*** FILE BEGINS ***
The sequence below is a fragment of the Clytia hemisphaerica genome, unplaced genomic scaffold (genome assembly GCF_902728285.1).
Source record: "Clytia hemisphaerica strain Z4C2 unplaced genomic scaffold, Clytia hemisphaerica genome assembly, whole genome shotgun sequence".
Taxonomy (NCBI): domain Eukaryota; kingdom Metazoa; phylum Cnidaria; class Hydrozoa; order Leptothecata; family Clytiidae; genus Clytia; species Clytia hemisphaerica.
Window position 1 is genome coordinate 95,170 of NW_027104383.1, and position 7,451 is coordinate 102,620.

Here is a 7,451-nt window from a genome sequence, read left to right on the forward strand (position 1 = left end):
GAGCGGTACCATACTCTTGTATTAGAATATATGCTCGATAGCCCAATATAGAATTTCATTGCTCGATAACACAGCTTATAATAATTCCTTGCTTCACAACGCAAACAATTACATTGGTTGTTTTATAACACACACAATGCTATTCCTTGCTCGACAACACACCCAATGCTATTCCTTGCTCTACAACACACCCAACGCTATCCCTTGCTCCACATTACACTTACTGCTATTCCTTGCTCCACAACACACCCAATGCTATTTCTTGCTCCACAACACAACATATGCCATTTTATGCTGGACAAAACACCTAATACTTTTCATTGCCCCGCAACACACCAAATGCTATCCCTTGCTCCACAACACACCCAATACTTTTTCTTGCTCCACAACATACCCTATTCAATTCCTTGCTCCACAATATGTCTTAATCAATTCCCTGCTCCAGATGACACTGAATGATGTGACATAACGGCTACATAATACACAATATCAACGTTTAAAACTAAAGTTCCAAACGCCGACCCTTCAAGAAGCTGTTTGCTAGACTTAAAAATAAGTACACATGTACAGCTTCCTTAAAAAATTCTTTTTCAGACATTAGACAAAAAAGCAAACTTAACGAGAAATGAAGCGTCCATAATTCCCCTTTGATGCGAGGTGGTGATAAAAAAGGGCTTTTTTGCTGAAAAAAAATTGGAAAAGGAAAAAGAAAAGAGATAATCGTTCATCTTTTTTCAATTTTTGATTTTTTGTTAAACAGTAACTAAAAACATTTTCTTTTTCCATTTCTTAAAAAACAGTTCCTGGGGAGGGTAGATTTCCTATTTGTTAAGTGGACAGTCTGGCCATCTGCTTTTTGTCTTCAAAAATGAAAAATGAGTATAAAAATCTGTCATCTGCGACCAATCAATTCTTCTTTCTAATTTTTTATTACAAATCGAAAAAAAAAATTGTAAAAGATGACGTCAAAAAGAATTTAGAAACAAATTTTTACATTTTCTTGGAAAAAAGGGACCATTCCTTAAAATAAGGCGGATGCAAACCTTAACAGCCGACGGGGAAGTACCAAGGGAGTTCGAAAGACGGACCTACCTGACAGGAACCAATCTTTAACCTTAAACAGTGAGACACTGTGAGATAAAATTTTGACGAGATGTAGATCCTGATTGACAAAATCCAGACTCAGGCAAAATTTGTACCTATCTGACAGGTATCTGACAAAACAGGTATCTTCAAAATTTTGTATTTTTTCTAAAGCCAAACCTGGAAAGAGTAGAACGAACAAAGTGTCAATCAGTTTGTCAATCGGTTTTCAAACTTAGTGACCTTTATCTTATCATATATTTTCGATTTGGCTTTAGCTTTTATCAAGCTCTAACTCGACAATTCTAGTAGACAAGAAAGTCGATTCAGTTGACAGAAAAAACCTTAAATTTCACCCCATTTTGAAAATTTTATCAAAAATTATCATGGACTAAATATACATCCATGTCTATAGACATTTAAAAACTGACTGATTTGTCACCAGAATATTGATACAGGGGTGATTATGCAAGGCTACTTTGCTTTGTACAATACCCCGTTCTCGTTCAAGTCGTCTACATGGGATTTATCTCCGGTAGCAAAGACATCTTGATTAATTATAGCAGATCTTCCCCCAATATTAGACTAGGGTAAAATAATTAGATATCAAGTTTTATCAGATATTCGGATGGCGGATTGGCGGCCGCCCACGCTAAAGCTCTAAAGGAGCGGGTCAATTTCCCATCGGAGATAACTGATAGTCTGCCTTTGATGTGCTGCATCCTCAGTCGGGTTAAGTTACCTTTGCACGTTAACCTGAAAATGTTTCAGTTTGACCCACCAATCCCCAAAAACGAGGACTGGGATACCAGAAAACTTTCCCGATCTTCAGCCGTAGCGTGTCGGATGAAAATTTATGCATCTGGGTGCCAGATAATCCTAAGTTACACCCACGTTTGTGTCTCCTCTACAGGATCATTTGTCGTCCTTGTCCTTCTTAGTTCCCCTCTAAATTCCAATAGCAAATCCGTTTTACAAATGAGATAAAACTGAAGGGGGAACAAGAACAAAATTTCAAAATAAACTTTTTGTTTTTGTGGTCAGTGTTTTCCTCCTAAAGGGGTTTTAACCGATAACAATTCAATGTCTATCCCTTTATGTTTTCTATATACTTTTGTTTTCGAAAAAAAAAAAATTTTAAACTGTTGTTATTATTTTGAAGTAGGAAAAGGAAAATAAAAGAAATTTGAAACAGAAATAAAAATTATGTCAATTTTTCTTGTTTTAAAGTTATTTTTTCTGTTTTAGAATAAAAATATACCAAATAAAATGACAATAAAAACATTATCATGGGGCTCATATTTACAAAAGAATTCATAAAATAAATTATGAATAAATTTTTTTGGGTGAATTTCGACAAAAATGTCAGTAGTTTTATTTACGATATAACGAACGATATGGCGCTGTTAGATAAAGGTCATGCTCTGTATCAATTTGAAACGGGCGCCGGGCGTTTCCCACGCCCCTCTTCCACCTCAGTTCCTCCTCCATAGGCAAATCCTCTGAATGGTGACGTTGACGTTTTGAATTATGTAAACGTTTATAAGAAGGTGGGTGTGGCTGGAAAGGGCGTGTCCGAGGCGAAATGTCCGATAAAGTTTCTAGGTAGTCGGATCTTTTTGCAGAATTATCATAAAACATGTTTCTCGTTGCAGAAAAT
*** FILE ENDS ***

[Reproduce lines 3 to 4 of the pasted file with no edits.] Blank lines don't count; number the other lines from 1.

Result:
Taxonomy (NCBI): domain Eukaryota; kingdom Metazoa; phylum Cnidaria; class Hydrozoa; order Leptothecata; family Clytiidae; genus Clytia; species Clytia hemisphaerica.
Window position 1 is genome coordinate 95,170 of NW_027104383.1, and position 7,451 is coordinate 102,620.